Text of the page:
Acclaimed Netflix Documentary ‘Night School’ Profiles Indianapolis Dropouts Getting a Second Chance at Innovative Charter School

(Photo credit: Night School)

At the end of Night School, an award-winning 2016 documentary that was made available to stream last month on Netflix, graduating seniors from an Indianapolis charter high school gather onstage for commencement. The scene is joyous, if familiar. The vice president of the class gives a short speech. Students grin as they pose for pictures, and family members dispense hugs and high fives.

But the ceremony is anything but typical. For one thing, the graduates are grown men and women instead of gawky adolescents; their speaker, one of the film’s central figures, is a 31-year-old single parent who interrupts his own address to embrace his young daughter. And their school, The Excel Center, is no ordinary place of learning. It’s a dropout-recovery program specifically targeted toward the thousands of Indianapolis adults who never completed high school.

Each smiling participant followed a different path to the commencement stage. Many were initially sidelined by family tragedy, teen pregnancy, or scrapes with the law. Others simply drifted away from chaotic urban classrooms. But all of them overcame setbacks large and small to return for their diplomas after years — or, in the case of another main character, more than three decades — out of the education system.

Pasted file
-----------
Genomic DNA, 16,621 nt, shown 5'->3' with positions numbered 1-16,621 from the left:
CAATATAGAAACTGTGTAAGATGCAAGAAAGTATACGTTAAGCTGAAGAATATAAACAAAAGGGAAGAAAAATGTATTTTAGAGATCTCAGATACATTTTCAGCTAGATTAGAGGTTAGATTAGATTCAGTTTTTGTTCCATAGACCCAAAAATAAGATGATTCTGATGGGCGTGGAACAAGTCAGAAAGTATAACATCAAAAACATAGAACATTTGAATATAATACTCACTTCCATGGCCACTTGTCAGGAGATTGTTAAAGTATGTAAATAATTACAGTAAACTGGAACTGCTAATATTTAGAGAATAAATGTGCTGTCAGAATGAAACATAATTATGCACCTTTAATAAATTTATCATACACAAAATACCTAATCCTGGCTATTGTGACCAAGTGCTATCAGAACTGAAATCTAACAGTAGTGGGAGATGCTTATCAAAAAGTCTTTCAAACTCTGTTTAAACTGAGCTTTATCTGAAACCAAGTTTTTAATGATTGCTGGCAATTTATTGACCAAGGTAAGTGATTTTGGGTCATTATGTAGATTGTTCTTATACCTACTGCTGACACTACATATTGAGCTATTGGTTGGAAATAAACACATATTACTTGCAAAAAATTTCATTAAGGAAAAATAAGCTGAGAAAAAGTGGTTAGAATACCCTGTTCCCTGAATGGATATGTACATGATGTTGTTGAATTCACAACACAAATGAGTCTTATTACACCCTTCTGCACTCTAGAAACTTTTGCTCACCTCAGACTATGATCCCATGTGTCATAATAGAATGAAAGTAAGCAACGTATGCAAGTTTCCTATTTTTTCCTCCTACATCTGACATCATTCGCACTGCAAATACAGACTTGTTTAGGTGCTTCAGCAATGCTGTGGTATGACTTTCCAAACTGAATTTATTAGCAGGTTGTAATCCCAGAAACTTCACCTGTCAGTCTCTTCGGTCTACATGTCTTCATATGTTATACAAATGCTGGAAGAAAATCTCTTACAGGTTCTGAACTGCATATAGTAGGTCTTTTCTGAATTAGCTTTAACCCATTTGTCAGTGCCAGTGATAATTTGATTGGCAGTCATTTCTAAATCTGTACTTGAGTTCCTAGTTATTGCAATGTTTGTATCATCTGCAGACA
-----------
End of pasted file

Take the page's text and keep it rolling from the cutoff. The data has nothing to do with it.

Although a high school diploma now represents the minimum level of educational attainment for jobs that pay a decent wage, Census figures indicate that high school graduates enjoy a healthy wage premium over those with a GED. What’s more, in 2015–16, 96 percent of Excel Center graduates finished with either college credit or an industry certification. Students begin as dropouts, but they leave as graduates and go on to become college students and skilled laborers.

Director and Brooklyn native Andrew Cohn moved for eight months to a neighborhood near the school to chronicle students’ harried lives as they progressed toward Indiana’s End of Course Assessments. In relocating, he received almost uncomfortably fulsome access to his three main subjects, each buckling under circumstances beyond their control.

Greg, a repentant ex–drug dealer, is repeatedly back drawn to the hospital, first to tend to his gravely wounded brother and then to his epileptic child. Melissa, languishing in middle age, fights loneliness and self-doubt as she puzzles over algebra homework. The youngest of the three, Shynika, alternates between sleeping in her car and crashing with friends because her job at Arby’s doesn’t pay enough to cover rent. During Night School’s 80-minute run time, each will nearly collapse in moments of helplessness.

“One of the biggest challenges was getting intimate access to the same students throughout the year,” producer Steve Bannatyne said. “A lot of people would do one or two days of filming and then disappear once they realized what a pain it is to have a crew following them around for hours at a time.”